The ordinary wave equation.

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For example, the wave equation could describe the regular oscillations, over time, of a spring, of elasticity, k, with a bob, of mass, m, on the end. The mass pulls the spring down and the elasticity pulls it back in a continuing jig. A simplified form of the equation has k and m equal, or k/m = 1. Normally, k/m is set equal to w, the square of the angular frequency, which appears in the equation as the coefficient of the dependent variable.

The frequency, f, is the number of oscillations per unit time; w = 2πf. ( This is a relation w and f share for the case of circular motion, when w is called the angular velocity. )

The equation arises from Newton's law that force is proportional to accelerating mass: F = ma. The force, F, is in equal and opposite reaction to the elastic constant, k, with regard to a displacement distance of oscillation, x, so that F = - kx. The acceleration is a second order change of distance with time, involving a second derivative ( dx/dt ).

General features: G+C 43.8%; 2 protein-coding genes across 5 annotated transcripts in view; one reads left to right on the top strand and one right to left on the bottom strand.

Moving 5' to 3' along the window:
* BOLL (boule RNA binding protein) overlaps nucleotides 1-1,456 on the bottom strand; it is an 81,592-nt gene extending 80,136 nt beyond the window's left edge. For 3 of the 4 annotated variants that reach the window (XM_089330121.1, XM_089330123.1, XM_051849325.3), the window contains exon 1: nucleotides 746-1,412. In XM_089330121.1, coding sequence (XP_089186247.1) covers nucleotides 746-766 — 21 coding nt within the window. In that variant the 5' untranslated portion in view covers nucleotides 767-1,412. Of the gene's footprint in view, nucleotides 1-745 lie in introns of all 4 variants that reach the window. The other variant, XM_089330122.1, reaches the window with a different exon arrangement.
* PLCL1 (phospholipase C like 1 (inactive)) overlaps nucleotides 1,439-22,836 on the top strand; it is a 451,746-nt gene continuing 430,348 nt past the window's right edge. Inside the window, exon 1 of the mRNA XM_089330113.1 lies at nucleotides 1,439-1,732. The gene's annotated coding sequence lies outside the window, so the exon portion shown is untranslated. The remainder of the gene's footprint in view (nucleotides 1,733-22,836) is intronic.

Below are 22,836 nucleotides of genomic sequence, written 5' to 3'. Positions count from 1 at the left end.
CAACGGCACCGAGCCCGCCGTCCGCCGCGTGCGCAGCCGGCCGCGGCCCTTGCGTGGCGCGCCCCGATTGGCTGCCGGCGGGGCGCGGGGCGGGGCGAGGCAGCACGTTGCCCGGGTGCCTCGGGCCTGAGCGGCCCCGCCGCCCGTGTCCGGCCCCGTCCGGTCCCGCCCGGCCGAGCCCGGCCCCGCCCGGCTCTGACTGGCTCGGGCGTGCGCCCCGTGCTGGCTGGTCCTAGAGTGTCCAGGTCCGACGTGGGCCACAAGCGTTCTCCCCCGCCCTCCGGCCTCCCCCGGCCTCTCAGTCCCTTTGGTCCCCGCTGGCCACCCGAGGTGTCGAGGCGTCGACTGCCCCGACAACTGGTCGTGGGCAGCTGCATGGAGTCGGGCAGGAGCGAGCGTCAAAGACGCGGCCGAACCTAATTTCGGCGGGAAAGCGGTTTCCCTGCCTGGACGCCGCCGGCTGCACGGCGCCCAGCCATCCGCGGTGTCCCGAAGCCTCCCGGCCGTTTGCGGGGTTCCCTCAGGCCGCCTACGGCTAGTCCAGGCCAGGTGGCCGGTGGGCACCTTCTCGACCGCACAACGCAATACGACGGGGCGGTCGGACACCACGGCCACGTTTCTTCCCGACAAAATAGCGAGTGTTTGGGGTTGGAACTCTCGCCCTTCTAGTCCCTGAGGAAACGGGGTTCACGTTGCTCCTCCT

The up and down of the displacement, x, about a spring's equilibrium position, can be mimicked by the changing amplitude of a radius sweep around a circle, like a clock face that keeps time with it. Alternatively, in rectilinear co-ordinates, the changing amplitude of the displacement x, measured on the vertical axis, undergoes a wave motion over time, measured on the horizontal axis.